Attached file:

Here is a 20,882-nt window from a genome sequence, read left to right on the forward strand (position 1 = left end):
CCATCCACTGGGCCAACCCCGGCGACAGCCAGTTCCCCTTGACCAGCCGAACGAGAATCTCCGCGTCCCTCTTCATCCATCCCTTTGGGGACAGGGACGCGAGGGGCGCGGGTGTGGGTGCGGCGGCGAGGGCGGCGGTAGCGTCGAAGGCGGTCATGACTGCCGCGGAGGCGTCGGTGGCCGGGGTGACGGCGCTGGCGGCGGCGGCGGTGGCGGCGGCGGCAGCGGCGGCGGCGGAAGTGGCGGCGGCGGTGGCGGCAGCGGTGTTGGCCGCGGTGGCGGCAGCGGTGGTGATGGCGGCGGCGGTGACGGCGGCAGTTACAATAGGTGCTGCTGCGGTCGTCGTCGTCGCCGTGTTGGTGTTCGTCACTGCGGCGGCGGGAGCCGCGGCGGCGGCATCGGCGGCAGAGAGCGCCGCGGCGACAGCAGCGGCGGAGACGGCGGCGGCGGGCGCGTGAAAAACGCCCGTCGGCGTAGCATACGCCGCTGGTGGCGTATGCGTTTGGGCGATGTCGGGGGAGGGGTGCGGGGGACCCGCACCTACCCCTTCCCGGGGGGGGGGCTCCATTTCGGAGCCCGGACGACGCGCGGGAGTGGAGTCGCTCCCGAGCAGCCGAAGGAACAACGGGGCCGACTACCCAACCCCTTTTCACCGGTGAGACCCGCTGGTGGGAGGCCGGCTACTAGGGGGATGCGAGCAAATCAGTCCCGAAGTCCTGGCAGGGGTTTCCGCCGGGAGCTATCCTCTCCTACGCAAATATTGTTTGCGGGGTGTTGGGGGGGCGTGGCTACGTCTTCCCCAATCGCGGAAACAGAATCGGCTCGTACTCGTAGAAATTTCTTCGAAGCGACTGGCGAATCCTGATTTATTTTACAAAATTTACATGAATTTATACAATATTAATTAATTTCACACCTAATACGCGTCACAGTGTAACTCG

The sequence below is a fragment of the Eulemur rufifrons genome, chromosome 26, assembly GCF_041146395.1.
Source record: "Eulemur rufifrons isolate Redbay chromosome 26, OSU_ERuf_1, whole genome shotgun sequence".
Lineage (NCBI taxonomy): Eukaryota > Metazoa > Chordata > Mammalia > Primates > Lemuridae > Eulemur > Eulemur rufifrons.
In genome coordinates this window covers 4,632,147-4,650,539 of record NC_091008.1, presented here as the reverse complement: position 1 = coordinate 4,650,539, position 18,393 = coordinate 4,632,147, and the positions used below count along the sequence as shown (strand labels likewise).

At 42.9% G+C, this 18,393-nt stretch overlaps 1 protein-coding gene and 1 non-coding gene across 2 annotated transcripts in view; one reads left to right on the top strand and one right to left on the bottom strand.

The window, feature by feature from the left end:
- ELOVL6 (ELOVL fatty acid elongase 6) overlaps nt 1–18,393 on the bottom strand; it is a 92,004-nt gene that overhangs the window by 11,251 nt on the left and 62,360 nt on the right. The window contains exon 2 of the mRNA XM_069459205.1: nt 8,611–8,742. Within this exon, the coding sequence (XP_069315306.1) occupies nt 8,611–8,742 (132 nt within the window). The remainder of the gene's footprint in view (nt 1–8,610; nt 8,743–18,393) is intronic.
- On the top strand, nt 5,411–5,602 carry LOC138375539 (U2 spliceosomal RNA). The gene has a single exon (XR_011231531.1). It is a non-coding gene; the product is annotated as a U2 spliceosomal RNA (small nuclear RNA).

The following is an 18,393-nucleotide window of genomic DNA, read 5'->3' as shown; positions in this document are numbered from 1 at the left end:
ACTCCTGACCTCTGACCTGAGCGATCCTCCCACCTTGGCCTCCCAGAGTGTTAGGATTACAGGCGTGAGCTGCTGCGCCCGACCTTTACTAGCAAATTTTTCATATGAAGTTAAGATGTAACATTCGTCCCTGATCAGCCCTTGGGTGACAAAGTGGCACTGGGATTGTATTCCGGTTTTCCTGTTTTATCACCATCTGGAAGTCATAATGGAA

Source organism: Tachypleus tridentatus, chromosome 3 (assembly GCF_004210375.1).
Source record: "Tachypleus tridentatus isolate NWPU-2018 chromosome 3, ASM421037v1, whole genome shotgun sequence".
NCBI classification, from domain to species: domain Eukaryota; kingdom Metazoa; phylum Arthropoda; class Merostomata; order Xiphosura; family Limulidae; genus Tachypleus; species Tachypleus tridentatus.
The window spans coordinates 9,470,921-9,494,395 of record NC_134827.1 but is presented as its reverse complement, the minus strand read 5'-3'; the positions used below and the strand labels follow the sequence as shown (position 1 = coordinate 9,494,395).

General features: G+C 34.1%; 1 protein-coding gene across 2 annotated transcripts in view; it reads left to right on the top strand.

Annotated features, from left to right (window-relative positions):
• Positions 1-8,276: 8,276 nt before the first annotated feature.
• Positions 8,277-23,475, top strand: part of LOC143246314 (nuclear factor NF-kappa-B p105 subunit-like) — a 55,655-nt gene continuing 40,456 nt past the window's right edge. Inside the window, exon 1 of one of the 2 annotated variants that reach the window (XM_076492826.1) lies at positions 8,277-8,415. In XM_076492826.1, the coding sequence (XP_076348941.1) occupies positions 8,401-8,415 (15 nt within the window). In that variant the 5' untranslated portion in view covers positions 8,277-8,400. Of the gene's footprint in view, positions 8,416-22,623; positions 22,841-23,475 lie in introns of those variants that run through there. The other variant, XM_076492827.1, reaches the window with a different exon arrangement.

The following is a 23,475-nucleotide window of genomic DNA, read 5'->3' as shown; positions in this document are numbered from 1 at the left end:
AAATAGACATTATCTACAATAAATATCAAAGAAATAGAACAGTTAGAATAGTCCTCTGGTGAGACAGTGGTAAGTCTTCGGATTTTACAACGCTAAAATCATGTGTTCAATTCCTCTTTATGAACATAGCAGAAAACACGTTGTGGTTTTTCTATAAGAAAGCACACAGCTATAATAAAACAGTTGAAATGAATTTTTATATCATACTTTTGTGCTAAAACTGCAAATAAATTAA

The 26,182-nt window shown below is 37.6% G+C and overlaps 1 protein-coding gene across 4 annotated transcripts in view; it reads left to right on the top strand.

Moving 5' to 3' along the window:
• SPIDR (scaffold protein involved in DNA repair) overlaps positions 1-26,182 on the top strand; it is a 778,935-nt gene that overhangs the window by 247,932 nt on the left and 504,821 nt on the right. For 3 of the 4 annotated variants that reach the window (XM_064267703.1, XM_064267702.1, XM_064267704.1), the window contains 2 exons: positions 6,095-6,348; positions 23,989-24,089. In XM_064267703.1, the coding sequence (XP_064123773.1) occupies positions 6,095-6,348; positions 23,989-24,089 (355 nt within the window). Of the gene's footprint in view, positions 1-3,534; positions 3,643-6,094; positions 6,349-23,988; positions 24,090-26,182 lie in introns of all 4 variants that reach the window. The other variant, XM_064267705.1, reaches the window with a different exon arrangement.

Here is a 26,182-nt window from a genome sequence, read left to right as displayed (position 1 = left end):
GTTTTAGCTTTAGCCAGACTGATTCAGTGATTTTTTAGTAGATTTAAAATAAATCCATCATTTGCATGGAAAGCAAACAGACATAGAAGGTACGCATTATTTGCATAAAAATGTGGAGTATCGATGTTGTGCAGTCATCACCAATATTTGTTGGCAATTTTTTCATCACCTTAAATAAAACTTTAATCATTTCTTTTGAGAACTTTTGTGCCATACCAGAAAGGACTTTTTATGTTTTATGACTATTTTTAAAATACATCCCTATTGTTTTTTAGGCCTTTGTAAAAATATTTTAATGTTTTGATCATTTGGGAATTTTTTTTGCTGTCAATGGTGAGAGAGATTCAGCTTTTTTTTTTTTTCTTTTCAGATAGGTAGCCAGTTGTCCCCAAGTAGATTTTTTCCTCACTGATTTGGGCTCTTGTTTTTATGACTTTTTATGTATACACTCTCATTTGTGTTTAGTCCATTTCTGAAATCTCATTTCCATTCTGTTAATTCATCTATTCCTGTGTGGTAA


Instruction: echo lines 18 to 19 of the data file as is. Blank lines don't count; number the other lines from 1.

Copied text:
Annotated features, from left to right (window-relative positions):
• Positions 1-8,276: 8,276 nt before the first annotated feature.